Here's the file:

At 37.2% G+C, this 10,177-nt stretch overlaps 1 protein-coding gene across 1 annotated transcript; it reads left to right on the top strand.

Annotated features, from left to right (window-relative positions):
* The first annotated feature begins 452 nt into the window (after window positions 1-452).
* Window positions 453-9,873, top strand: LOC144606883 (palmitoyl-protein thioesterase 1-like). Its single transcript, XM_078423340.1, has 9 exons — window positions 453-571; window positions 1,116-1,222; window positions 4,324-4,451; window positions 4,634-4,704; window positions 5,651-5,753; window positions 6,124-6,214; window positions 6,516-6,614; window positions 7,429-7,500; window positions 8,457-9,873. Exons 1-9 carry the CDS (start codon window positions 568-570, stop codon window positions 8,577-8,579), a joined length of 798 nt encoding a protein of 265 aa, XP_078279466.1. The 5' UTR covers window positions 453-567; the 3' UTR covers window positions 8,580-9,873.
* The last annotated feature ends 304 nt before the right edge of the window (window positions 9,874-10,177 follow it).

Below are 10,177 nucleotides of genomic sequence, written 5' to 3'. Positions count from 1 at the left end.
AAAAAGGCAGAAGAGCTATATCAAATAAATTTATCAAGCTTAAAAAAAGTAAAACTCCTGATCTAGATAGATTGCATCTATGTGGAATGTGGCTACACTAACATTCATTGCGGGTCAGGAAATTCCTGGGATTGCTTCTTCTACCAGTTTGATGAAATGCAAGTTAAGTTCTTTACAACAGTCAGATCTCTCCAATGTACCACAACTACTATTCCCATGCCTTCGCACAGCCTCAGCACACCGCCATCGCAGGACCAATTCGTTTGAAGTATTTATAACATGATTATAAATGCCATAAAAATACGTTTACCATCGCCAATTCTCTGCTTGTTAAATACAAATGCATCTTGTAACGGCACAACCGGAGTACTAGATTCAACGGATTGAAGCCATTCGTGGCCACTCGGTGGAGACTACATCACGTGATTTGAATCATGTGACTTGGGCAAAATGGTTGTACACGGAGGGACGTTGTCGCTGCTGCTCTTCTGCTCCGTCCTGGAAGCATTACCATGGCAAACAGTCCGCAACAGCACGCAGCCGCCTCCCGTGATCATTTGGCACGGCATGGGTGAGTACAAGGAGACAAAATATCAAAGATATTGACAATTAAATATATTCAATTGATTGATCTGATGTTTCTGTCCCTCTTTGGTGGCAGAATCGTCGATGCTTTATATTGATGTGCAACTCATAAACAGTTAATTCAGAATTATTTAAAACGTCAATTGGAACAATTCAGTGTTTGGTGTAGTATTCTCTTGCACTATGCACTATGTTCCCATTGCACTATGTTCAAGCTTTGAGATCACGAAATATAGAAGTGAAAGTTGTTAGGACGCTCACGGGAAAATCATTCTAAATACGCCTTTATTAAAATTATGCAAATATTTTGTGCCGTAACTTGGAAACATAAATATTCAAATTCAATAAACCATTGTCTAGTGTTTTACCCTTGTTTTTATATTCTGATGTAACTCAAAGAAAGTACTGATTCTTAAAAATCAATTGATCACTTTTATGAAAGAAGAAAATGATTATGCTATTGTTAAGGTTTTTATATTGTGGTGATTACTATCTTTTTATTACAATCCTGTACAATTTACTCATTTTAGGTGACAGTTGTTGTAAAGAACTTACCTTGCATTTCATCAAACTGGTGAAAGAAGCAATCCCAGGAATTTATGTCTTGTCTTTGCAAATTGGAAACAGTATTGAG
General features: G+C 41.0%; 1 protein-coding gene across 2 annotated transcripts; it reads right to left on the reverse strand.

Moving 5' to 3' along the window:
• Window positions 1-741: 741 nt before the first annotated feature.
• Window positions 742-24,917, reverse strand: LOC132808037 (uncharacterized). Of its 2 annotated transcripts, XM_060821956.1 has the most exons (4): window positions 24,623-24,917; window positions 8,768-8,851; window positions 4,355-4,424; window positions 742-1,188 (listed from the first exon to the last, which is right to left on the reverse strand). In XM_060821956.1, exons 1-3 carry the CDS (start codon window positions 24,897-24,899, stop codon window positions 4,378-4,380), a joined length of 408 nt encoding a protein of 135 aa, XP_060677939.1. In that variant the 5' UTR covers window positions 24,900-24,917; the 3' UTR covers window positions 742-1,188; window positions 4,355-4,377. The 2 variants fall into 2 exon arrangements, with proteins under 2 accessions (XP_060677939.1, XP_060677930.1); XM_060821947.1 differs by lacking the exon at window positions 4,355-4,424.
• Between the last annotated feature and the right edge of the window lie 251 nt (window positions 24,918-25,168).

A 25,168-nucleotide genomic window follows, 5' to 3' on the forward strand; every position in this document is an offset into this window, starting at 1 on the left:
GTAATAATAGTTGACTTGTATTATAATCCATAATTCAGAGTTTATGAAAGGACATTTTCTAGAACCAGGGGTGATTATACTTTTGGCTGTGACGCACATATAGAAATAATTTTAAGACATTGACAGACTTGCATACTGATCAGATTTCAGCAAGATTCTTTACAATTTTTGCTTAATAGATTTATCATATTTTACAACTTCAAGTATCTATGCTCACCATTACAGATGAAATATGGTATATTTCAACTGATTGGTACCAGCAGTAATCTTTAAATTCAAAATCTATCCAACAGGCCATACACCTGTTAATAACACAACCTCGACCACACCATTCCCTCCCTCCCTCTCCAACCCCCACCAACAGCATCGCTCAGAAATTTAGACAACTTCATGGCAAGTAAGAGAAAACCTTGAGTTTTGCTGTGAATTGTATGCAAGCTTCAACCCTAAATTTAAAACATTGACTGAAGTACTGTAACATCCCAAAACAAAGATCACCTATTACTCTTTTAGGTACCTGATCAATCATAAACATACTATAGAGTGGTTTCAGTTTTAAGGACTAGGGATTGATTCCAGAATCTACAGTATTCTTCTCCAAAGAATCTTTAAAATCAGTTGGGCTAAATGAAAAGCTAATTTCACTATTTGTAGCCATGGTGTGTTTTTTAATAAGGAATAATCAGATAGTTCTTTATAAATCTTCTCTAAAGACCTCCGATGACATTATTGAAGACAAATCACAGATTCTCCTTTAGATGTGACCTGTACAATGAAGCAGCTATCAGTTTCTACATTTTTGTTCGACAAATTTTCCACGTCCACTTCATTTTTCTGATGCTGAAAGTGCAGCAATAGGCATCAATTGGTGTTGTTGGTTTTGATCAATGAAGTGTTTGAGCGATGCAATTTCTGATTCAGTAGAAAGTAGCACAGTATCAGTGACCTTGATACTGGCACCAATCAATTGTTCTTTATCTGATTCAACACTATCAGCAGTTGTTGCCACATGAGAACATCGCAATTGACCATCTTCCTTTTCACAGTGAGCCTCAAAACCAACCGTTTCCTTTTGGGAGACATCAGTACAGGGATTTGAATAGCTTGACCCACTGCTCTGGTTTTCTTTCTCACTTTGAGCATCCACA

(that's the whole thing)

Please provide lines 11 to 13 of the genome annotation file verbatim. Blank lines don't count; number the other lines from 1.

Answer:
• Window positions 742-24,917, reverse strand: LOC132808037 (uncharacterized). Of its 2 annotated transcripts, XM_060821956.1 has the most exons (4): window positions 24,623-24,917; window positions 8,768-8,851; window positions 4,355-4,424; window positions 742-1,188 (listed from the first exon to the last, which is right to left on the reverse strand). In XM_060821956.1, exons 1-3 carry the CDS (start codon window positions 24,897-24,899, stop codon window positions 4,378-4,380), a joined length of 408 nt encoding a protein of 135 aa, XP_060677939.1. In that variant the 5' UTR covers window positions 24,900-24,917; the 3' UTR covers window positions 742-1,188; window positions 4,355-4,377. The 2 variants fall into 2 exon arrangements, with proteins under 2 accessions (XP_060677939.1, XP_060677930.1); XM_060821947.1 differs by lacking the exon at window positions 4,355-4,424.
• Between the last annotated feature and the right edge of the window lie 251 nt (window positions 24,918-25,168).

A 25,168-nucleotide genomic window follows, 5' to 3' on the forward strand; every position in this document is an offset into this window, starting at 1 on the left: